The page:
A randomized double-blind placebo-controlled trial of 50 pre-frail individuals (mean age 68.5 years) with a dose of L-carnitine at a dose of 1.5 g per day or placebo for 10 weeks.
Primary Outcome Measures: Frailty Index score (an indicator of the degree of frailty) and handgrip strength.
Key Findings: The mean Frailty Index score improved to a significantly greater degree in the L-carnitine group than in the placebo group (34.4% vs. 2.1%; p < 0.001). Mean handgrip strength increased by 7.2% in the L-carnitine group and decreased by 3.6% in the placebo group (p < 0.05 for the difference in the change between groups).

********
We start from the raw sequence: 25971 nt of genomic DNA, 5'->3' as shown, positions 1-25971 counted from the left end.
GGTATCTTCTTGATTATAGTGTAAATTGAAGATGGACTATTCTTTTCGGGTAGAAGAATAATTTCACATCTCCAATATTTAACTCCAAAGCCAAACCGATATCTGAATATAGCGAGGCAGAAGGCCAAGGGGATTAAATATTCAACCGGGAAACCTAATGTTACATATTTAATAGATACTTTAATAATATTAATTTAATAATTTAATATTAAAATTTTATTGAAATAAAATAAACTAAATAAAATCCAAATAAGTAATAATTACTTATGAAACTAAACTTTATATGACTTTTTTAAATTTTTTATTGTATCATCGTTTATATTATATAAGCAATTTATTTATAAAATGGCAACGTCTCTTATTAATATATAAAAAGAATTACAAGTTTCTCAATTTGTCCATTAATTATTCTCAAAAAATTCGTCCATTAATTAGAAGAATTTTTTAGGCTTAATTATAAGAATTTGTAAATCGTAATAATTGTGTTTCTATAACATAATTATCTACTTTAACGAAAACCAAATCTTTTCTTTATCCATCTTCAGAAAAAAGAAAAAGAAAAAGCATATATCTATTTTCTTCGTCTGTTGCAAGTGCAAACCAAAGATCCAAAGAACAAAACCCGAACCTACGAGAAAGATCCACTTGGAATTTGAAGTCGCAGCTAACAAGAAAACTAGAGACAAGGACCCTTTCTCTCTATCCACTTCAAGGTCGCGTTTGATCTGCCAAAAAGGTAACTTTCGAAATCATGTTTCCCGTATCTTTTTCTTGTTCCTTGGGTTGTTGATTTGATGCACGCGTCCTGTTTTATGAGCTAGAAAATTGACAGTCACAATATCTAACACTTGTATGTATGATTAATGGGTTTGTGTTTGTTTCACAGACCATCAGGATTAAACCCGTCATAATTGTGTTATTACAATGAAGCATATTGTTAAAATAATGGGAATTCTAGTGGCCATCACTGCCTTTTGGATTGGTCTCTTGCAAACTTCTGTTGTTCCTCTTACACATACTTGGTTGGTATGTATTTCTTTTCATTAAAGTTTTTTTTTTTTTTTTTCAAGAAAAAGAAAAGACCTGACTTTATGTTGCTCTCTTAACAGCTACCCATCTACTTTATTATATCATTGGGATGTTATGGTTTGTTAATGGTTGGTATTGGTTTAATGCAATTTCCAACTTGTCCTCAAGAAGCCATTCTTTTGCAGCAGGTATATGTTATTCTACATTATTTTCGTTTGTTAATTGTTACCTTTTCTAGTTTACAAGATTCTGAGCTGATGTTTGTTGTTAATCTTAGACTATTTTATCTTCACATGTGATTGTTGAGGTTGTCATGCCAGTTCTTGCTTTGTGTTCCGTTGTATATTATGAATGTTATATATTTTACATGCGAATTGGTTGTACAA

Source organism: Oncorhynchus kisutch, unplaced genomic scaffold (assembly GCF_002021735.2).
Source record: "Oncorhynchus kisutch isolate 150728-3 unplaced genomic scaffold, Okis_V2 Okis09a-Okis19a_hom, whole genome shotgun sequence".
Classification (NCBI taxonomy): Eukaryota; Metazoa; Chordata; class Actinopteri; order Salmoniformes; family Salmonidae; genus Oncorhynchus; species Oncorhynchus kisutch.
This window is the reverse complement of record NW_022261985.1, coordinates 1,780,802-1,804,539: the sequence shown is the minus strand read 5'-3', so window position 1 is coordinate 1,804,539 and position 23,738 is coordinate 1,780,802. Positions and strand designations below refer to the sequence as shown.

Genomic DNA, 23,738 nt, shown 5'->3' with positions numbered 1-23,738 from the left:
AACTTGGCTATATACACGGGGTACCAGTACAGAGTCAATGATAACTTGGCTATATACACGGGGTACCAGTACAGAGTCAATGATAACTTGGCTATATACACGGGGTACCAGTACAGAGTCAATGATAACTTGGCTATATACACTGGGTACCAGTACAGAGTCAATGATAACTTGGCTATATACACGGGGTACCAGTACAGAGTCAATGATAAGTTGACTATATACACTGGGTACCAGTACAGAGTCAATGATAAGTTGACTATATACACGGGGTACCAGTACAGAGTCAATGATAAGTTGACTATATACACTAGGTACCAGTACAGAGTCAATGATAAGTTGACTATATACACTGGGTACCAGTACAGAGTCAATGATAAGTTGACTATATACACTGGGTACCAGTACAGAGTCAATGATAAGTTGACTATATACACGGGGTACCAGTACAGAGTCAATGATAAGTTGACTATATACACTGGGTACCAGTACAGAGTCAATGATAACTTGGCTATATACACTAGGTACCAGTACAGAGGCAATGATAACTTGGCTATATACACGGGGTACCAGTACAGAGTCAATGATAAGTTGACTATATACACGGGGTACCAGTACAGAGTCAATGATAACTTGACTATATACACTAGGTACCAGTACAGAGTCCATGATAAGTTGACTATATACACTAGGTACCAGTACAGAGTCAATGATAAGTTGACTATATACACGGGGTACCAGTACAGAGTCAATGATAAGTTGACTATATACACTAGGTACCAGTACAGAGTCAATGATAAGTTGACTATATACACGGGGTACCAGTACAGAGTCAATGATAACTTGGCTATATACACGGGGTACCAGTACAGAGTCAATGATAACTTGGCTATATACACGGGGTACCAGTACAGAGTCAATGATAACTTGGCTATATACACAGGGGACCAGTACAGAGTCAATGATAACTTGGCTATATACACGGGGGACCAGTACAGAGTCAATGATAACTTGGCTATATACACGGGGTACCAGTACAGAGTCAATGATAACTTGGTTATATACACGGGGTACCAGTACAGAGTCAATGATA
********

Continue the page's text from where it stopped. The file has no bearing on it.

Practice Implications: Carnitine plays a role in energy production by facilitating the transport of fatty acids into mitochondria. In previous research, L-carnitine improved symptoms of fatigue in centenarians, decreased symptoms of angina in patients with cardiovascular disease, and increased exercise capacity in people with congestive heart failure. In the present study, L-carnitine improved functional status in pre-frail older Malaysian adults. L-Carnitine supplementation should therefore be considered for the treatment of various manifestations of age-related decline.